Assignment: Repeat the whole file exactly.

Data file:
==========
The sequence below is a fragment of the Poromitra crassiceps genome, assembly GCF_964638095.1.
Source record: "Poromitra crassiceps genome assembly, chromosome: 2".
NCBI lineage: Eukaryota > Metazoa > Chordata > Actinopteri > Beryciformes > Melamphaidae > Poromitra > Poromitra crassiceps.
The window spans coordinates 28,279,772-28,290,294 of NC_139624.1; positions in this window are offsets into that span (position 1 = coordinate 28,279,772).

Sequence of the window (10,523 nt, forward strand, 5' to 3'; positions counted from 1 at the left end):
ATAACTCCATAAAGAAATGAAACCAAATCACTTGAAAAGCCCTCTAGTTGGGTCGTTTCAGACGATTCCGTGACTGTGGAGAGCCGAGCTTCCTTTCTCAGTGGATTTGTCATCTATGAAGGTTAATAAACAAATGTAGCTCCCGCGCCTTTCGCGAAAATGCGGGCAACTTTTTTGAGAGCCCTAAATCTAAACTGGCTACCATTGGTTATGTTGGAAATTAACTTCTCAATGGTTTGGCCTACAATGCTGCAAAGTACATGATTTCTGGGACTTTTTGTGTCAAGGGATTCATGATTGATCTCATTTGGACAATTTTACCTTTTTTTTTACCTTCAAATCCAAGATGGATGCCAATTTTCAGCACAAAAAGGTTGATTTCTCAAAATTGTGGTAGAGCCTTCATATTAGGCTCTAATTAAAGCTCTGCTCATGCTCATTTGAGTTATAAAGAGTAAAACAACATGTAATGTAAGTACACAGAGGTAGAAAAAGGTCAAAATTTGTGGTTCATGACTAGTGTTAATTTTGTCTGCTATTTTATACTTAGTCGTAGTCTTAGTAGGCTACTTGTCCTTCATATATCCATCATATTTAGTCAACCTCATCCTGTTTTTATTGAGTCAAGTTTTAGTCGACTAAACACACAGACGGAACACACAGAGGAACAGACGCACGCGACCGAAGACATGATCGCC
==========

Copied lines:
The sequence below is a fragment of the Poromitra crassiceps genome, assembly GCF_964638095.1.
Source record: "Poromitra crassiceps genome assembly, chromosome: 2".
NCBI lineage: Eukaryota > Metazoa > Chordata > Actinopteri > Beryciformes > Melamphaidae > Poromitra > Poromitra crassiceps.
The window spans coordinates 28,279,772-28,290,294 of NC_139624.1; positions in this window are offsets into that span (position 1 = coordinate 28,279,772).

Sequence of the window (10,523 nt, forward strand, 5' to 3'; positions counted from 1 at the left end):
ATAACTCCATAAAGAAATGAAACCAAATCACTTGAAAAGCCCTCTAGTTGGGTCGTTTCAGACGATTCCGTGACTGTGGAGAGCCGAGCTTCCTTTCTCAGTGGATTTGTCATCTATGAAGGTTAATAAACAAATGTAGCTCCCGCGCCTTTCGCGAAAATGCGGGCAACTTTTTTGAGAGCCCTAAATCTAAACTGGCTACCATTGGTTATGTTGGAAATTAACTTCTCAATGGTTTGGCCTACAATGCTGCAAAGTACATGATTTCTGGGACTTTTTGTGTCAAGGGATTCATGATTGATCTCATTTGGACAATTTTACCTTTTTTTTTACCTTCAAATCCAAGATGGATGCCAATTTTCAGCACAAAAAGGTTGATTTCTCAAAATTGTGGTAGAGCCTTCATATTAGGCTCTAATTAAAGCTCTGCTCATGCTCATTTGAGTTATAAAGAGTAAAACAACATGTAATGTAAGTACACAGAGGTAGAAAAAGGTCAAAATTTGTGGTTCATGACTAGTGTTAATTTTGTCTGCTATTTTATACTTAGTCGTAGTCTTAGTAGGCTACTTGTCCTTCATATATCCATCATATTTAGTCAACCTCATCCTGTTTTTATTGAGTCAAGTTTTAGTCGACTAAACACACAGACGGAACACACAGAGGAACAGACGCACGCGACCGAAGACATGATCGCC